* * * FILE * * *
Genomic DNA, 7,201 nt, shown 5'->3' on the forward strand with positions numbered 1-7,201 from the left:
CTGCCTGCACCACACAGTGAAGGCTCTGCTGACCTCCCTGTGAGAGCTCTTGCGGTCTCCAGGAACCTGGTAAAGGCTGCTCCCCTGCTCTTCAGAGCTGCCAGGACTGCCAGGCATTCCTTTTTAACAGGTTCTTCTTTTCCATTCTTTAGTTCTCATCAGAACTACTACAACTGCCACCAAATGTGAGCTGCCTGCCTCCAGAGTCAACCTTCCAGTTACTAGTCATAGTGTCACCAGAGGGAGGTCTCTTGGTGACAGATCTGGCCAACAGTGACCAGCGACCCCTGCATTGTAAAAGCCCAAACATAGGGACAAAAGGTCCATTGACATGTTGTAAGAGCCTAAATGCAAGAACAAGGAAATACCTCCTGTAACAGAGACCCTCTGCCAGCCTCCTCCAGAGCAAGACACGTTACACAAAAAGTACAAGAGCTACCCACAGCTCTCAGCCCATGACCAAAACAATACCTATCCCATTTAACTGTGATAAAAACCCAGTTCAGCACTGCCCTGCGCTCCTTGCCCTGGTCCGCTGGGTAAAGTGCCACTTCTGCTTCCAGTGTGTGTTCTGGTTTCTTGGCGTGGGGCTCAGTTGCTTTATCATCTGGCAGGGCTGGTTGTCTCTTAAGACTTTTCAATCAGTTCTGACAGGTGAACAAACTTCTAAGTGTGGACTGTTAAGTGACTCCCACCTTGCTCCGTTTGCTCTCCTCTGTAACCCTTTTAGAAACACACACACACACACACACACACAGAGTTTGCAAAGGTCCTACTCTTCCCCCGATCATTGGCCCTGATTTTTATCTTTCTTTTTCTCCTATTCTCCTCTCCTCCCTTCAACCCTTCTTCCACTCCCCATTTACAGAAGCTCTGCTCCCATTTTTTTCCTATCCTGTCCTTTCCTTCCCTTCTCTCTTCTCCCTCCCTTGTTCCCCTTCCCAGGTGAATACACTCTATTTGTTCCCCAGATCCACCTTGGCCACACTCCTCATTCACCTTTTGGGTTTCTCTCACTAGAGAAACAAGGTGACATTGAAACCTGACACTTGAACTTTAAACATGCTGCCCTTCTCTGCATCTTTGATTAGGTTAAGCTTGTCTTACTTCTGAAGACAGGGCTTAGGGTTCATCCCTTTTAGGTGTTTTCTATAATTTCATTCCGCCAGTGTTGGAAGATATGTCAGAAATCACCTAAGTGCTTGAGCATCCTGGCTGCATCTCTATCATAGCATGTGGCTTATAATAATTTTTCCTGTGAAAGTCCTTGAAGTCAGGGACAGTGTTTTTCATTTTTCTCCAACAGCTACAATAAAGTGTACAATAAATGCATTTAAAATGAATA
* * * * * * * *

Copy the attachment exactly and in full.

Genomic DNA, 7,201 nt, shown 5'->3' on the forward strand with positions numbered 1-7,201 from the left:
CTGCCTGCACCACACAGTGAAGGCTCTGCTGACCTCCCTGTGAGAGCTCTTGCGGTCTCCAGGAACCTGGTAAAGGCTGCTCCCCTGCTCTTCAGAGCTGCCAGGACTGCCAGGCATTCCTTTTTAACAGGTTCTTCTTTTCCATTCTTTAGTTCTCATCAGAACTACTACAACTGCCACCAAATGTGAGCTGCCTGCCTCCAGAGTCAACCTTCCAGTTACTAGTCATAGTGTCACCAGAGGGAGGTCTCTTGGTGACAGATCTGGCCAACAGTGACCAGCGACCCCTGCATTGTAAAAGCCCAAACATAGGGACAAAAGGTCCATTGACATGTTGTAAGAGCCTAAATGCAAGAACAAGGAAATACCTCCTGTAACAGAGACCCTCTGCCAGCCTCCTCCAGAGCAAGACACGTTACACAAAAAGTACAAGAGCTACCCACAGCTCTCAGCCCATGACCAAAACAATACCTATCCCATTTAACTGTGATAAAAACCCAGTTCAGCACTGCCCTGCGCTCCTTGCCCTGGTCCGCTGGGTAAAGTGCCACTTCTGCTTCCAGTGTGTGTTCTGGTTTCTTGGCGTGGGGCTCAGTTGCTTTATCATCTGGCAGGGCTGGTTGTCTCTTAAGACTTTTCAATCAGTTCTGACAGGTGAACAAACTTCTAAGTGTGGACTGTTAAGTGACTCCCACCTTGCTCCGTTTGCTCTCCTCTGTAACCCTTTTAGAAACACACACACACACACACACACACAGAGTTTGCAAAGGTCCTACTCTTCCCCCGATCATTGGCCCTGATTTTTATCTTTCTTTTTCTCCTATTCTCCTCTCCTCCCTTCAACCCTTCTTCCACTCCCCATTTACAGAAGCTCTGCTCCCATTTTTTTCCTATCCTGTCCTTTCCTTCCCTTCTCTCTTCTCCCTCCCTTGTTCCCCTTCCCAGGTGAATACACTCTATTTGTTCCCCAGATCCACCTTGGCCACACTCCTCATTCACCTTTTGGGTTTCTCTCACTAGAGAAACAAGGTGACATTGAAACCTGACACTTGAACTTTAAACATGCTGCCCTTCTCTGCATCTTTGATTAGGTTAAGCTTGTCTTACTTCTGAAGACAGGGCTTAGGGTTCATCCCTTTTAGGTGTTTTCTATAATTTCATTCCGCCAGTGTTGGAAGATATGTCAGAAATCACCTAAGTGCTTGAGCATCCTGGCTGCATCTCTATCATAGCATGTGGCTTATAATAATTTTTCCTGTGAAAGTCCTTGAAGTCAGGGACAGTGTTTTTCATTTTTCTCCAACAGCTACAATAAAGTGTACAATAAATGCATTTAAAATGAATA